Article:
I do not like to go into particulars, for many reasons; but one of those instances which we read of as happening in this day, and which seems more shocking than the rest, is, when the poor dumb victim is fastened against a wall, pierced, gashed, and so left to linger out its life.

                Now do you not see that I have a reason for saying this, and am not using these distressing words for nothing? For what was this but the very cruelty inflicted upon our Lord? He was gashed with the scourge, pierced through hands and feet, and so fastened to the Cross, and there left, and that as a spectacle.

                Now what is it moves our very hearts, and sickens us so much as cruelty shown to poor brutes? I suppose this first, that they have done no harm; next, that they have no power whatever of resistance; it is the cowardice and tyranny of which they are the victims which makes their sufferings so especially touching.               For instance, if they were dangerous animals, take the case of wild beasts at large, able not only to defend themselves, but even to attack us; much as we might dislike to hear of their wounds and agony, yet our feelings would be of a very different kind; but there is something so very dreadful, so satanic in tormenting those who never have harmed us, and who cannot defend themselves, who are utterly in our power, who have weapons neither of offence nor defence, that none but very hardened persons can endure the thought of it.

                Now this was just our Saviour’s case: He had laid aside His glory, He had (as it were) disbanded His legions of Angels, He came on earth without arms, except the arms of truth, meekness, and righteousness, and committed Himself to the world in perfect innocence and sinlessness, and in utter helplessness, as the Lamb of God. In the words of St. Peter, ‘Who did no sin, neither was guile found in His mouth; who, when He was reviled, reviled not again; when He suffered, He threatened not; but committed Himself to Him that judgeth righteously’ [1 Peter 2:22, 23].

Picturing Christ in the suffering animal

Think then, my brethren, of your feelings at cruelty practised upon brute animals, and you will gain one sort of feeling which the history of Christ’s Cross and Passion ought to excite within you.

                And let me add, this is in all cases one good use to which you may turn any accounts you read of wanton and unfeeling acts shown towards the inferior animals; let them remind you, as a picture, of Christ’s sufferings. He who is higher than the Angels, deigned to humble Himself even to the state of the brute creation, as the Psalm says, ‘I am a worm, and no man; a very scorn of men, and the outcast of the people’ [Psalm 22:6].”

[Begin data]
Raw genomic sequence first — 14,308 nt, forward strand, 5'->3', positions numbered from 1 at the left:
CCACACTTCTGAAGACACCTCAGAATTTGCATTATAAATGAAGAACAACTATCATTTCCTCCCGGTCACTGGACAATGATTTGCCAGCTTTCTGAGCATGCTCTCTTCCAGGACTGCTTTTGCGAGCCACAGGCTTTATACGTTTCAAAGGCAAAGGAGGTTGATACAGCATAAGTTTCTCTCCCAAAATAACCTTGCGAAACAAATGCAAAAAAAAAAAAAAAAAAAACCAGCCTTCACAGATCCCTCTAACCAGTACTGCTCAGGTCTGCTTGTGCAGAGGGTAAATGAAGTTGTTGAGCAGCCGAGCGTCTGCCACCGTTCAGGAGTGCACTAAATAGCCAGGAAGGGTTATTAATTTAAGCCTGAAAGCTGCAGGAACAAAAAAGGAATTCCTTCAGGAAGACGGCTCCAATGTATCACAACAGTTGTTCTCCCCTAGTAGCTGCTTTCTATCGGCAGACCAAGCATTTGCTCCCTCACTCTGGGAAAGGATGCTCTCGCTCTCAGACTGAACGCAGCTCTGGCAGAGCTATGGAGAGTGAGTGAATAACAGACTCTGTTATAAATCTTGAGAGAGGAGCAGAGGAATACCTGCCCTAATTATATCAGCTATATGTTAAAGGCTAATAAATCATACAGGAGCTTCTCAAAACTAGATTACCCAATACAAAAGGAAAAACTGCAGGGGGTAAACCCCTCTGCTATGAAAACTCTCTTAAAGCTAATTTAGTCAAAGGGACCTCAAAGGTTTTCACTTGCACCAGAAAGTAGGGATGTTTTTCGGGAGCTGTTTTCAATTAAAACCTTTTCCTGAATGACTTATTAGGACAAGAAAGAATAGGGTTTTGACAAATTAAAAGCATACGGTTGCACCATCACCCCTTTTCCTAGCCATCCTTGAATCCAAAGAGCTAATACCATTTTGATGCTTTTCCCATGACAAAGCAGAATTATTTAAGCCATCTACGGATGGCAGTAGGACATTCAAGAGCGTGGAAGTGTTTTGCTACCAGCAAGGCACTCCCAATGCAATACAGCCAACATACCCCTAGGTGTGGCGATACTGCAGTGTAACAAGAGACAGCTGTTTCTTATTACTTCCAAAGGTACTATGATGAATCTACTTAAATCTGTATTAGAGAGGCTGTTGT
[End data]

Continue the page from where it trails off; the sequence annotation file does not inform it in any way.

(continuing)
Further examples to excite feelings

Newman then took two other examples to ‘excite the feelings’ of his hearers: the first, that of cruelty to an innocent little child:‘What if wicked men took and crucified a young child?’ He re-enforced this with the story of the Old Testament character Joseph, being sent to help his brothers (in Genesis 37:19, 20). These older brothers, who should have protected him, instead put him in a pit and then sold him as a slave. 

                The second example was that of ‘some aged and venerable person ...  who had encouraged us, smiled on us, comforted us in trouble, ... very holy, full of wisdom’ – if that person were to be taken, stripped, whipped and mocked, and so on. ‘But what is all this to the suffering of the holy Jesus, which we bear to read of as a matter of course! ... Our feelings are not in our own power; God alone can rule our feelings; God alone can make us sorrow, when we would but cannot sorrow; but will He, if we have not diligently sought Him according to our opportunities in this house of grace?”

From: Parochial and Plain Sermons, J.H.Newman, Volume 7, page 133ff..


More scraps on John Henry Newman (1801-1890):

On the fasting of animals:

From the pulpit at St Mary’s, Newman cautioned a friend of his, John Morris, against excesses of what Morris [wrongly] believed to be Catholic views, such as advocating the fasting of animals on fast days. In a letter to another friend, J.W. Bowden, Newman remarked, ‘May he have a fasting horse next time he goes steeple chasing’! Incidentally, John Morris, 1826-93 was received in  1847 and later became secretary to Cardinals Wiseman and Manning, joining the Jesuits in 1867, and becoming a well-known writer.

On bad behaviour towards animals